How many days off should I give my employees?

QUESTION:

One of our founders asked the question, “How many days off should I give my employees each year?  We’re a startup, and every day counts!  What do other startups do in this regard?

ANSWER:

I think every startup struggles with this question.  You want to be nice to your employees, but at the same time, a startup needs to go all out until it’s profitable.  Just keep in mind that people do need time off.   As a starting point, here’s a good reference:

Average number of total paid days off in the United States:

Years of serviceAverage days per year
Less than 1 year14
2 year of service17
3 years of service18
4 years of service 18
5 years of service 21
6 years of service 23
7 years of service 23
8 years of service 23
9 years of service 23
10 years of service 25
11 years of service 26
12 years of service 26
13 years of service 26
14 years of service 26
15 years of service 27
More than 15 years of service27

NOTE:  The above includes sick time, personal time off, vacation days, etc.

Average number of vacation days in the United States:

Years of serviceAverage days per year
Less than 1 year9
2 years of service11
3 years of service12
4 years of service12
5 years of service14
6 years of service15
7 years of service15
8 years of service16
9 years of service16
10 years of service17
11 years of service18
12 years of service18
13 years of service18
14 years of service19
15 years of service19
More than 15 years of service21

Source: Society for Human Resource Management, 2004 SHRM Benefits Survey.

When it comes down to it, it’s really a decision about what type of culture you want to build.  I’d probably stick with the averages above, since they are a good reference point.  If you feel vacation time is really important, like most Europeans do, then you can go higher.   I don’t recommend going much lower because it can backfire on you.  Employees will feel cheated, and they won’t be as productive.

If you have a question of your own, just ask our Virtual Board of Advisors.

Note:  Before making any business decisions based on information on this site, it is your responsibility to check with your counsel or professionals familiar with your situation.

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Comments & Advice:
  1. How about you not have a vacation policy? If everyone is an adult, and everyone is committed to the start-up's success, why not let people decide when they can take time off and when and how much is inappropriate?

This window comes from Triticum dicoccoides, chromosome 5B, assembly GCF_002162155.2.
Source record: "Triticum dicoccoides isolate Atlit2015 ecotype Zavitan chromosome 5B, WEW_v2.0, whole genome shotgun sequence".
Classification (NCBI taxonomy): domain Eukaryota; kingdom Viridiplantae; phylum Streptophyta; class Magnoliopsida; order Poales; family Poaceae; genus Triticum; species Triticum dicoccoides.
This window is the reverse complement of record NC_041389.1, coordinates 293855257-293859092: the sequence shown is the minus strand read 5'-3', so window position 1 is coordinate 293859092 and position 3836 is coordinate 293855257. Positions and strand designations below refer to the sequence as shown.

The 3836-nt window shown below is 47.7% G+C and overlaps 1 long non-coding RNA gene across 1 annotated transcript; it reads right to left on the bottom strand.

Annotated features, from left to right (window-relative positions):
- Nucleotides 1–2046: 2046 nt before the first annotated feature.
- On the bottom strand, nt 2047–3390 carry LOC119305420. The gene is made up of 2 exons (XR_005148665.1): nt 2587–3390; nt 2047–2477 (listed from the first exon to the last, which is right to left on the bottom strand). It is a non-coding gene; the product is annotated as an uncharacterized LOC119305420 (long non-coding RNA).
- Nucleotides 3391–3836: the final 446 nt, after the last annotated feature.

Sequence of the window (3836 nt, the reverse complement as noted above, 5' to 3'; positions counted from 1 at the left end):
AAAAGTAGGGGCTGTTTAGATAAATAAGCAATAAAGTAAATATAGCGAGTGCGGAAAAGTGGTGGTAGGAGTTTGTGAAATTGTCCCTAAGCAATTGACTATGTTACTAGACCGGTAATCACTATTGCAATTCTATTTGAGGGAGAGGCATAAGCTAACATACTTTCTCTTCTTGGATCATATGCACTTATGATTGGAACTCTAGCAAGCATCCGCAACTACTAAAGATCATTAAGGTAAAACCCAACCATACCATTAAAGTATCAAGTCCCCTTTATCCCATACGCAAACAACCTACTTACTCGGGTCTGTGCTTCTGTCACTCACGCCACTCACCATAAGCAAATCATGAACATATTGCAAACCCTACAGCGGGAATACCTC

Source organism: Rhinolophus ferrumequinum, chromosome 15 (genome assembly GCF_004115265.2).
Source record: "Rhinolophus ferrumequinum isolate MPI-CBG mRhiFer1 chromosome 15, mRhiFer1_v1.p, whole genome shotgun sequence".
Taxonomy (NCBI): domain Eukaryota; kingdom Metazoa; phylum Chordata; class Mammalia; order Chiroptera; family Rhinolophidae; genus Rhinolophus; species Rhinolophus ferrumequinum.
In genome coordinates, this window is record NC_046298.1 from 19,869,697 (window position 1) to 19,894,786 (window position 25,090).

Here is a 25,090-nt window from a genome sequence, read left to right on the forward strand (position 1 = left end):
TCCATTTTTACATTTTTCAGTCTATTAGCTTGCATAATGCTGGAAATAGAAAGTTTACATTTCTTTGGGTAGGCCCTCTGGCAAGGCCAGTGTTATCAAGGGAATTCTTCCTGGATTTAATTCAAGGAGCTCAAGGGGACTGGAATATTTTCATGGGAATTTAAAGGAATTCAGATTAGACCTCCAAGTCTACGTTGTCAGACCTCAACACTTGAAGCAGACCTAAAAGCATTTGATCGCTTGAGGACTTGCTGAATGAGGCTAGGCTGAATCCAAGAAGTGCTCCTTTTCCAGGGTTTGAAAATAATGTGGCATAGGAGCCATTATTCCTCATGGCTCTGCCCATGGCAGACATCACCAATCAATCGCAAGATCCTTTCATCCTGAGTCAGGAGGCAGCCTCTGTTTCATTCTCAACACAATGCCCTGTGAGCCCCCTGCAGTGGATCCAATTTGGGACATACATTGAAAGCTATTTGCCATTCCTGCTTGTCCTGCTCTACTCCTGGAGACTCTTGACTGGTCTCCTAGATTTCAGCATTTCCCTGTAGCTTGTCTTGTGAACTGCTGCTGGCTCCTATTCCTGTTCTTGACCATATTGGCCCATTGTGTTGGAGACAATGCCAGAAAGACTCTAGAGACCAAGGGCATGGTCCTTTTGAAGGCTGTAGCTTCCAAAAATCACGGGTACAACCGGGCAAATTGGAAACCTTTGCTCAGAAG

2. Under federal law and the laws of most states, employees don't have any right to vacation days or pay, so it's theoretically possible not to offer any paid vacation at all. However, I wouldn't recommend that for obvious reasons.

    In California, the laws are a bit tricky; paid vacation is considered a type of compensation, and whatever your policy is needs to be carefully and consistently applied. For example, “use it or lose it” vacation policies are prohibited in California (although you can put a cap on how many vacation or PTO days/hours an employee accrues; companies like to do this for accounting reasons). When an employee is terminated, any unused vacation time must be paid along with the final paycheck.

    Given how hard most people work at startups, one thing to consider would be to have a relatively skimpy number of paid vacation days or PTO hours, but offer “comp time” to those who put in lots of extra long hours, nights and weekends, etc. (I'm talking about overtime exempt employees here, such as engineers; it's a whole different ballgame for nonexempt employees.) This is usually done informally, such as the manager telling the developer who pulled an all-nighter to take the next day off, and has no effect on the number of accrued or used vacation days.

  3. Clay says:

    @Dror: I assume you’re talking about employees, rather than cofounders…

    Yes, people should be treated as adults, but the relationship between employer and employee is about two adults exchanging time for money. When both sides agree up front on exactly what is being exchanged, it sets expectations and prevents future disagreements.

    Without the ‘time’ half of the equation, the salary negotiation is a bit surreal: “I’ll give you $70000 in exchange for ???.” What if the employee and employer have different ideas about the ??? part? Then there will be conflict down the road.

    Saying “vacation is unlimited as long as you get your work done” would not be helpful unless there is agreement up front on how much is expected to be done. Is the employee expected to do 52 weeks worth of work? 42? 62? They won’t know whether they agree on what is “appropriate” unless they discuss it.

    The two parties could arrange terms based on specific deliverables/projects, rather than quantity of time/effort, but this has it’s own disadvantages. If you go the “money for time/effort” route, you should say how much time/effort is expected.

    I suspect you wouldn’t say “people are adults, let everyone take the amount of salary they feel is appropriate” :-)

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